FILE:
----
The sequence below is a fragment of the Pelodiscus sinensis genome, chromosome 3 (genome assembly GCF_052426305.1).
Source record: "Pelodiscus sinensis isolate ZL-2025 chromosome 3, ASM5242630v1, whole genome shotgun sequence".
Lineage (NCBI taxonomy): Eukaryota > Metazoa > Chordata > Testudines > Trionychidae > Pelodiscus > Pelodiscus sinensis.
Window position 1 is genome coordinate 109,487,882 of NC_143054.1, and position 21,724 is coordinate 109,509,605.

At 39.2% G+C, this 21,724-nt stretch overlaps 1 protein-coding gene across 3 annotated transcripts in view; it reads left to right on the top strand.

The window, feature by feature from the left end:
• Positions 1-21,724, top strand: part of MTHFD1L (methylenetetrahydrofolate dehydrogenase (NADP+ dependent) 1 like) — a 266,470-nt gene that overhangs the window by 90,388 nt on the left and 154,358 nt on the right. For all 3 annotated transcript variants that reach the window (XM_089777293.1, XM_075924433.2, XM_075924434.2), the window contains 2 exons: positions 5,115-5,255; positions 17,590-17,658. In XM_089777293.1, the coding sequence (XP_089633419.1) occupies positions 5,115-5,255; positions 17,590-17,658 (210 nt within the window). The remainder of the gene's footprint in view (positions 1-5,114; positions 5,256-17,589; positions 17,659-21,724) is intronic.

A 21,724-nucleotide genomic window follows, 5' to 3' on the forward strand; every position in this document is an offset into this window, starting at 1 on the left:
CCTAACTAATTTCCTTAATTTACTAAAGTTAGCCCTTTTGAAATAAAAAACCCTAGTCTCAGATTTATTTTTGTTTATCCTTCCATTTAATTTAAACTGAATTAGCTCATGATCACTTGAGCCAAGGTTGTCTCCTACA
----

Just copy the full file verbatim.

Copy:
The sequence below is a fragment of the Pelodiscus sinensis genome, chromosome 3 (genome assembly GCF_052426305.1).
Source record: "Pelodiscus sinensis isolate ZL-2025 chromosome 3, ASM5242630v1, whole genome shotgun sequence".
Lineage (NCBI taxonomy): Eukaryota > Metazoa > Chordata > Testudines > Trionychidae > Pelodiscus > Pelodiscus sinensis.
Window position 1 is genome coordinate 109,487,882 of NC_143054.1, and position 21,724 is coordinate 109,509,605.

At 39.2% G+C, this 21,724-nt stretch overlaps 1 protein-coding gene across 3 annotated transcripts in view; it reads left to right on the top strand.

The window, feature by feature from the left end:
• Positions 1-21,724, top strand: part of MTHFD1L (methylenetetrahydrofolate dehydrogenase (NADP+ dependent) 1 like) — a 266,470-nt gene that overhangs the window by 90,388 nt on the left and 154,358 nt on the right. For all 3 annotated transcript variants that reach the window (XM_089777293.1, XM_075924433.2, XM_075924434.2), the window contains 2 exons: positions 5,115-5,255; positions 17,590-17,658. In XM_089777293.1, the coding sequence (XP_089633419.1) occupies positions 5,115-5,255; positions 17,590-17,658 (210 nt within the window). The remainder of the gene's footprint in view (positions 1-5,114; positions 5,256-17,589; positions 17,659-21,724) is intronic.

A 21,724-nucleotide genomic window follows, 5' to 3' on the forward strand; every position in this document is an offset into this window, starting at 1 on the left:
CCTAACTAATTTCCTTAATTTACTAAAGTTAGCCCTTTTGAAATAAAAAACCCTAGTCTCAGATTTATTTTTGTTTATCCTTCCATTTAATTTAAACTGAATTAGCTCATGATCACTTGAGCCAAGGTTGTCTCCTACA